Transition Roundup: National Guard Prepares for Inauguration; Biden to Halt or Delay ‘Midnight’ Regulations
Here’s today’s list of news updates and stories you may have missed.
The Presidential Inaugural Committee released more details on Sunday night about the events on January 20. After the swearing-in ceremony, the president-elect, first lady, vice president-elect, and second gentleman will participate in a Pass in Review (a military tradition that symbolizes a peaceful transfer of power); President-elect Biden will receive a presidential escort (composed of members of the military) from 15th Street to the White House; and, due to the pandemic, there will be a virtual parade that “will celebrate America’s heroes, highlight Americans from all walks of life in different states and regions, and reflect on the diversity, heritage, and resilience of the country as we begin a new American era.” Here are some of the other recent headlines you might have missed.
The Trump administration published the Plum Book late last month. It outlines 9,000 positions across government, such as Senate-confirmed, Schedule C and Senior Executive Service jobs, and is an important resource for transition teams and job seekers.
With a little over two weeks until the Inauguration, President Trump sent 30 nominations to the Senate on Sunday, which included Chad Wolf to be Homeland Secretary Department secretary. He is currently holding the position in an acting position and both the Government Accountability Office and a federal judge determined his appointment was unlawful.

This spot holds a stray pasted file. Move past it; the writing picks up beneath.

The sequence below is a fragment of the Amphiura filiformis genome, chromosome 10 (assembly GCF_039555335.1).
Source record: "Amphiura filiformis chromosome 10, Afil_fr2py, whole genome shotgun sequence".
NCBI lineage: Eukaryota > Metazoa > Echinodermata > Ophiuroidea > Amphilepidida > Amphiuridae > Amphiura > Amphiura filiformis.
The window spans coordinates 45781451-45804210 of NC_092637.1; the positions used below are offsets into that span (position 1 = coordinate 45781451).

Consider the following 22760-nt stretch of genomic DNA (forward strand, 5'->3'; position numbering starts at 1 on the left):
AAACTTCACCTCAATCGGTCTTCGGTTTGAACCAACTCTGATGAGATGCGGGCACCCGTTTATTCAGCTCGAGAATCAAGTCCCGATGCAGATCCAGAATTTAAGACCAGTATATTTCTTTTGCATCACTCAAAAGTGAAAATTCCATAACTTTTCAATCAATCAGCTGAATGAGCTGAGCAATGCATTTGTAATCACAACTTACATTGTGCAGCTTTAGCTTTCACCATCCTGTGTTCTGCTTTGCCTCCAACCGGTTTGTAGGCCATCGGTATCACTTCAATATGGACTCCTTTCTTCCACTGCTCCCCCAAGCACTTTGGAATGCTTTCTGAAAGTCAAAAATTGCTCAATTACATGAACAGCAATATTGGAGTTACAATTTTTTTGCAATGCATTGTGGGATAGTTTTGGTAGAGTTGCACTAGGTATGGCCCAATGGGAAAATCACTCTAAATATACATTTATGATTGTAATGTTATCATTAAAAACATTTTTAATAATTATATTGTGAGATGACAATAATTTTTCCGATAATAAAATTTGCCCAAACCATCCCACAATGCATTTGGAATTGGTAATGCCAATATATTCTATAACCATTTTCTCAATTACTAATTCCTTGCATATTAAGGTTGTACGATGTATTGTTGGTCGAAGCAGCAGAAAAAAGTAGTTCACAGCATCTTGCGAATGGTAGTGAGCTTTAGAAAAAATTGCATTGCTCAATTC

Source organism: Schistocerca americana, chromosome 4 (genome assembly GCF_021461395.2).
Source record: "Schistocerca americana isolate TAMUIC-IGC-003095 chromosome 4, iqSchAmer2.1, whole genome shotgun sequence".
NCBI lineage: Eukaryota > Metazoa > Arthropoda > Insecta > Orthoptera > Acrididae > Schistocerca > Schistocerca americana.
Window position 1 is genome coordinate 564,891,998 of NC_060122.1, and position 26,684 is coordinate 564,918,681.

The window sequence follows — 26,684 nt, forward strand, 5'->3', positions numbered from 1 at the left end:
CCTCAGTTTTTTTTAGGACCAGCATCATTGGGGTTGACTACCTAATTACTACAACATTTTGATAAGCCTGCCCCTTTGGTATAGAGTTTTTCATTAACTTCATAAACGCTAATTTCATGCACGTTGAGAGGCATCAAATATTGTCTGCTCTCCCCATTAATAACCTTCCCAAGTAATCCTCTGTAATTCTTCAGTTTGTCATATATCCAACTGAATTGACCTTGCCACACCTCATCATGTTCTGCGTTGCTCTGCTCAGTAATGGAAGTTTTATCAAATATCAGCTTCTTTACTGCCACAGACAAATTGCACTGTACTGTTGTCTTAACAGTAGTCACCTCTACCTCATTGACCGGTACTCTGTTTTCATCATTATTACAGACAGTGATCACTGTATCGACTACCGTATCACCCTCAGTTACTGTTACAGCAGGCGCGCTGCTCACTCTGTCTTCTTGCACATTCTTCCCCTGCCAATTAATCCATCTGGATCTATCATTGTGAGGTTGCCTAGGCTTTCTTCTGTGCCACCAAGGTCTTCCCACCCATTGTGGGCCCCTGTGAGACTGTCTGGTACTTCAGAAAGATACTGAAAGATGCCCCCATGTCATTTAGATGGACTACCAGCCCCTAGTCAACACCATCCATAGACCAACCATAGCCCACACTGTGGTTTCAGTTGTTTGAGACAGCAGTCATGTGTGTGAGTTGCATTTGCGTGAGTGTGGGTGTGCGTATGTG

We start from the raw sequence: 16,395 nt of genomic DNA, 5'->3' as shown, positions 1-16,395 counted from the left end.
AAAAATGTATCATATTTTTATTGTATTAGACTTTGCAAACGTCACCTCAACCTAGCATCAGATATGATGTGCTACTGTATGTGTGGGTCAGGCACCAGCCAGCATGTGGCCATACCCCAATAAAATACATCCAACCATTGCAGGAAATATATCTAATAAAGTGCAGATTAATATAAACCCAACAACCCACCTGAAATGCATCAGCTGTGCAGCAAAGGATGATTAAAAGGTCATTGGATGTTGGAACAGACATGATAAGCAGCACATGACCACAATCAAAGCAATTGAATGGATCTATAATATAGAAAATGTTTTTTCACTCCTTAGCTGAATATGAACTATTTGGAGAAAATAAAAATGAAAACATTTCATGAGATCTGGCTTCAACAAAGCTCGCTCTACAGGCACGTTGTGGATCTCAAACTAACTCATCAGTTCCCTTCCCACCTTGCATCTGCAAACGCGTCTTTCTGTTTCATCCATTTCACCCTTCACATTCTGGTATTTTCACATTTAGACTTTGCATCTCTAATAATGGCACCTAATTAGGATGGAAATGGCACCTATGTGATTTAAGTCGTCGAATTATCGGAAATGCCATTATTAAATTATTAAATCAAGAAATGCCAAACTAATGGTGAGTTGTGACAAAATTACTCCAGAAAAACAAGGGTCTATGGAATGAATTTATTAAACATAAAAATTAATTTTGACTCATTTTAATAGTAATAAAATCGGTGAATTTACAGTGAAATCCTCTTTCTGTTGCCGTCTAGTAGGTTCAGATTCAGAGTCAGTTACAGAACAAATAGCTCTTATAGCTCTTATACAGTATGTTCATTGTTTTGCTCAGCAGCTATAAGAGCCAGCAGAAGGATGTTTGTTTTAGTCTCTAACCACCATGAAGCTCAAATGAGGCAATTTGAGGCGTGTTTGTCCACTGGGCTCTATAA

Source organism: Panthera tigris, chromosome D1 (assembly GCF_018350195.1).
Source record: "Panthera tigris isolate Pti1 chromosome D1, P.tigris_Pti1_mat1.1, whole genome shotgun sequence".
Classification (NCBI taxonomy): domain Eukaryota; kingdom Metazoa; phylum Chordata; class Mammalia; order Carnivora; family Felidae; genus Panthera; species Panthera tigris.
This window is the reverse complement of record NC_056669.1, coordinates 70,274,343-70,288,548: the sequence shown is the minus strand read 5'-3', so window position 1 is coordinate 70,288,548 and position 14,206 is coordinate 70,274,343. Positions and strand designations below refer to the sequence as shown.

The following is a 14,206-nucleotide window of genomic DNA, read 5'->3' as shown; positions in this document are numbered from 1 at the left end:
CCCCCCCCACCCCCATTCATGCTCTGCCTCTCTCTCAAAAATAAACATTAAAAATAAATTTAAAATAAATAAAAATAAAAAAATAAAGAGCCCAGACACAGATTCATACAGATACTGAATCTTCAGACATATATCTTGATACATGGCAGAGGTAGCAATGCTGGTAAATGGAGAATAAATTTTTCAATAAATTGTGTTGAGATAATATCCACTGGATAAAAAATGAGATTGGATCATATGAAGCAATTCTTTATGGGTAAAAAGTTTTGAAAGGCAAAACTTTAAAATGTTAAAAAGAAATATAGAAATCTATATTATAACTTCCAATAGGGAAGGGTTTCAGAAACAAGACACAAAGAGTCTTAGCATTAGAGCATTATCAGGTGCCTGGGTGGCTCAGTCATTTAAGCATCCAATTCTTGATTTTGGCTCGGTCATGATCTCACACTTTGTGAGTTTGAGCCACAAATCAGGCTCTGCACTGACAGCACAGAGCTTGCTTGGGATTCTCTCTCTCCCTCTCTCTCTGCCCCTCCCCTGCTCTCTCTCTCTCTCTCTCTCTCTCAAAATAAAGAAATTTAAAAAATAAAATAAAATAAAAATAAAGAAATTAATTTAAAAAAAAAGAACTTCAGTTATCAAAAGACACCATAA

The Trump administration is considering putting a temporary freeze on some foreign aid during its last few weeks in office, The Washington Post reported on December 31. “The move to freeze the money was conveyed in a notice [last] week from the White House Office of Management and Budget to U.S. government officials who work on foreign aid programs,” said the report. “OMB officials told the agencies that the White House was working on a package of spending freezes...U.S. foreign aid officials had been expecting some sort of effort by the White House to freeze their funding, ever since Trump blasted the bipartisan coronavirus stimulus and spending bill passed by Congress last week.”
All 10 living former Defense secretaries wrote in The Washington Post on Sunday that the presidential election is over and stressed the importance of transitions. “They often occur at times of international uncertainty about U.S. national security policy and posture,” they wrote. “They can be a moment when the nation is vulnerable to actions by adversaries seeking to take advantage of the situation...acting Defense Secretary Christopher C. Miller and his subordinates—political appointees, officers and civil servants—are each bound by oath, law and precedent to facilitate the entry into office of the incoming administration, and to do so wholeheartedly. They must also refrain from any political actions that undermine the results of the election or hinder the success of the new team.” This comes as Republicans in the House and Senate are preparing to object to Congress’ certification of Biden as the winner on Wednesday.